Whitehorse has some of the cleanest air compared to cities across Canada; however, an air quality study showed four of nine Whitehorse neighbourhoods monitored in a recent study had high levels of air pollution during cold winter months when trapped air can sit low in the valley.
Burning wood is a cost-efficient, renewable, and often enjoyable way to heat a home.
At least 15% of Yukon households burn wood as the main source to heat their home and 21% of Yukon households burn wood as their secondary source of heat.
In the cold winter months, temperature inversions can occur. Cold air, and any air pollution in it, becomes trapped or "capped" by the warmer air above it. This colder air stays low, close to residences, instead of clearing away in the wind. Air pollution created by wood smoke contains fine particulates that can be a health concern during these cold winter periods.
Wood smoke can irritate lungs and airways, make it harder to breathe and worsen chronic conditions (such as heart disease, chronic bronchitis, emphysema and asthma). Children, seniors, and people with cardiovascular or respiratory conditions are more susceptible to air pollution. Review the Health Canada information on the health risks of air pollution.
Whitehorse Air Quality Monitoring Study
A recent study tracked air quality in Whitehorse over a two-year period. The Whitehorse Air Quality Monitoring study found four neighbourhoods (Kopper King, Hidden Valley, Range Road North and Riverdale) had higher levels of pollution; the study suggests it is due to residential wood smoke.
Public Open Houses on wood smoke in Whitehorse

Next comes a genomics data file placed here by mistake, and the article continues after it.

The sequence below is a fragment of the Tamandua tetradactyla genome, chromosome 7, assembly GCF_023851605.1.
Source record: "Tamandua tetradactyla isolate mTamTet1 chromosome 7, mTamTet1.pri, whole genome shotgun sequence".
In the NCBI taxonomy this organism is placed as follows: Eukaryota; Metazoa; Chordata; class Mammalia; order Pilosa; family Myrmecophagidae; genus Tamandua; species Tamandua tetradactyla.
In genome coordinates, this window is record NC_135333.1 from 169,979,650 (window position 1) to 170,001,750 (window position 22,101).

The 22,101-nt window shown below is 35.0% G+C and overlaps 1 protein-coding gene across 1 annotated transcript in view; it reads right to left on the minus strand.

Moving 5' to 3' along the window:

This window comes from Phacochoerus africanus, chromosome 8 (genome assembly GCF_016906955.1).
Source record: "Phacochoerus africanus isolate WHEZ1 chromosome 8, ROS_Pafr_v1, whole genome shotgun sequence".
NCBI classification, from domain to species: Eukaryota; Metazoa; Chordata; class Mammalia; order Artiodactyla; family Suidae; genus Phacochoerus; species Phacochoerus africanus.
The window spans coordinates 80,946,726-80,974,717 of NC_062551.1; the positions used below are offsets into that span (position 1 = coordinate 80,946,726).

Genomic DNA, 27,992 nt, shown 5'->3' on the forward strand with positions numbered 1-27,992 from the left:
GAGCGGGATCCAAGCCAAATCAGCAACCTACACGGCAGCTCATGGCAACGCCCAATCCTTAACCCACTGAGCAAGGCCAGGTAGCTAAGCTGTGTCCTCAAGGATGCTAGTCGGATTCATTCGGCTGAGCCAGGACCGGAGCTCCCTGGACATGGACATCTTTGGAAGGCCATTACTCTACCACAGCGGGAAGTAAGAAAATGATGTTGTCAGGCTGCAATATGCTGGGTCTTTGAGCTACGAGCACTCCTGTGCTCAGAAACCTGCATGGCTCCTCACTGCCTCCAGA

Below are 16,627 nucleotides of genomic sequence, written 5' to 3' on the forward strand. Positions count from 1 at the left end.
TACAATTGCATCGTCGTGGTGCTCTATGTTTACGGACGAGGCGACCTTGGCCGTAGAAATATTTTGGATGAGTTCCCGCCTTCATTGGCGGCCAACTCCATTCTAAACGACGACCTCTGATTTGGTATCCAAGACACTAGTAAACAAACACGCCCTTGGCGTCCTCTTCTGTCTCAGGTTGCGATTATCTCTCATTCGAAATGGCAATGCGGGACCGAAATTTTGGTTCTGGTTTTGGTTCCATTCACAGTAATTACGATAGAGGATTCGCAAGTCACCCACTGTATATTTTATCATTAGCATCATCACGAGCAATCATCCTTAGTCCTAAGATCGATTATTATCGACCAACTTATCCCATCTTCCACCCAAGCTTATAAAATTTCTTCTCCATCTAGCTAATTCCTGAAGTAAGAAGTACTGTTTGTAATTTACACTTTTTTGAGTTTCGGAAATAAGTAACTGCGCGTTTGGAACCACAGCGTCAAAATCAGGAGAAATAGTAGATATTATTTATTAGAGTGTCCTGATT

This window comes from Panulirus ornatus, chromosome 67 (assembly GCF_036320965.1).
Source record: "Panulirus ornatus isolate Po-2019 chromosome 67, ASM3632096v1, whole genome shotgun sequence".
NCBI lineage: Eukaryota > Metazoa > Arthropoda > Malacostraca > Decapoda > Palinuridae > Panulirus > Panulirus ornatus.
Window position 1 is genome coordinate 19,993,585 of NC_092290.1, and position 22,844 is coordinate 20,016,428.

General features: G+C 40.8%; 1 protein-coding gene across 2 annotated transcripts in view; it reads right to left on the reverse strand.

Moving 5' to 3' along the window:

In Fall 2018, Government of Yukon and the City of Whitehorse hosted a series of public open houses on the topic of wood smoke. A "What We Heard
Wood Smoke Survey
In Fall 2018 a survey was conducted regarding wood smoke in Yukon. A "What We Heard" document summarizing the information gathered from the survey and open houses will be developed and will be available by spring 2019.
Air Quality Health Index
An Air Quality Health Index (AQHI) for Whitehorse is recorded hourly. This measures the quality of air in the downtown area. The air quality in some Whitehorse neighbourhoods can be poorer than the downtown reading indicates.
Wood burning tips
- Stack wood in a covered location to keep it dry
- Burn wood that is dried
- Use clean, unbleached and non-glossy paper to help start fire
- Slowly add split logs to burn a hot fire
- Open the damper all the way when starting and stoking fire
- Regularly clean your chimney and remove cold ashes
- Monitor the smoke from your chimney; no smoke or only a small amount of white smoke should be visible
Incentives for efficient home heating solutions
Government of Yukon offers incentives to upgrade to higher efficiency heating systems, and to undertake renovations to improve a home's heat retention and reduce energy use.
For air quality related complaints, call the TIPP line at: 1-800-661-0525.
For questions on air quality emissions and monitoring, call 867-667-5683.